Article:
What does the phrase “like a bump on a log” mean and Where does it originate?

The phrase “like a bump on a log” means: Like a Stoughton bottle; stolid; unemotional; stupidly dumb.

Usually any such dumb bunny is said to sit or stand like a bump on a log, meaning just to sit or stand in vacuous silence.

The metaphor is American and may have referred originally to the stolid protuberance found on almost any log, or it may have been suggested as a comparison of the discomfort from sitting on a bumpy log with the discomfort of association with a superbly dumb companion.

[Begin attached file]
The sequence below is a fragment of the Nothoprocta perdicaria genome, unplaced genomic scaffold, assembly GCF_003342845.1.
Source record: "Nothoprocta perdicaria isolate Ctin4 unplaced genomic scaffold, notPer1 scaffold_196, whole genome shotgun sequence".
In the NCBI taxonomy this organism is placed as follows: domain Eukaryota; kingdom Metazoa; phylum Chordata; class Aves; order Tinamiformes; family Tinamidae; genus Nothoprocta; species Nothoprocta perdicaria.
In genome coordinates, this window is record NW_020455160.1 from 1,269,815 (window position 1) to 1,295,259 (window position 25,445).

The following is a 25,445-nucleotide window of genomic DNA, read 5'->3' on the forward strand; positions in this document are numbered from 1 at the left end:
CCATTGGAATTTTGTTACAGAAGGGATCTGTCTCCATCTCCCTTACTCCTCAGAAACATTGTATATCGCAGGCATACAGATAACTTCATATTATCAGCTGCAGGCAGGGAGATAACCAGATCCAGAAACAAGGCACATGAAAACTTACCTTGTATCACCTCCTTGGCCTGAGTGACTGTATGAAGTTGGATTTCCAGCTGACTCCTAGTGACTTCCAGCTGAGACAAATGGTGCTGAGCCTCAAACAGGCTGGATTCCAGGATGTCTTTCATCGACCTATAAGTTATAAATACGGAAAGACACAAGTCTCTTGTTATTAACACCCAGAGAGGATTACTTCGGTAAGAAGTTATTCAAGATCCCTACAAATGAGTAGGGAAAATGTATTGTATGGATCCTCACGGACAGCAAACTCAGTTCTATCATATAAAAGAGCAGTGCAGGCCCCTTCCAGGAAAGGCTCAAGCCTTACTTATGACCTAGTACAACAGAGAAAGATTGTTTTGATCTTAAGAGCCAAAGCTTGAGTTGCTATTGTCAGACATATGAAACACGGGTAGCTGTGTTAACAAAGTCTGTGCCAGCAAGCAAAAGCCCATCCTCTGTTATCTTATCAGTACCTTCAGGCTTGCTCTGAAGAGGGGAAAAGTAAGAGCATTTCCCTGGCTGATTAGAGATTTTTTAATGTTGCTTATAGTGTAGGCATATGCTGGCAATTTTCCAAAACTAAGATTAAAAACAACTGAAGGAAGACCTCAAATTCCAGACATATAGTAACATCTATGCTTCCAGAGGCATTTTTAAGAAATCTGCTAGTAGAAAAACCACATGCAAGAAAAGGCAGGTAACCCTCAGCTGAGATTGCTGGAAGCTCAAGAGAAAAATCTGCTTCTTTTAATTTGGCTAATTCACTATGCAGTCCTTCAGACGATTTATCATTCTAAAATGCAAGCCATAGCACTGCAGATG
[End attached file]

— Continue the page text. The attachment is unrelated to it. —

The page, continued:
Undoubtedly the description was used long before her time, but it seems to have appeared first in Kate Douglas Wiggins’ The Bird’s Christmas Carol (1899): “Ye ain’t goin’ to set there like a bump on a log ‘thout sayin’ a word to pay for yer vittles, air ye?”

About Karen Hill

Karen Hill is a freelance writer, editor, and columnist. Born in New York, her work has appeared in the Examiner, Yahoo News, Buzzfeed, among others.

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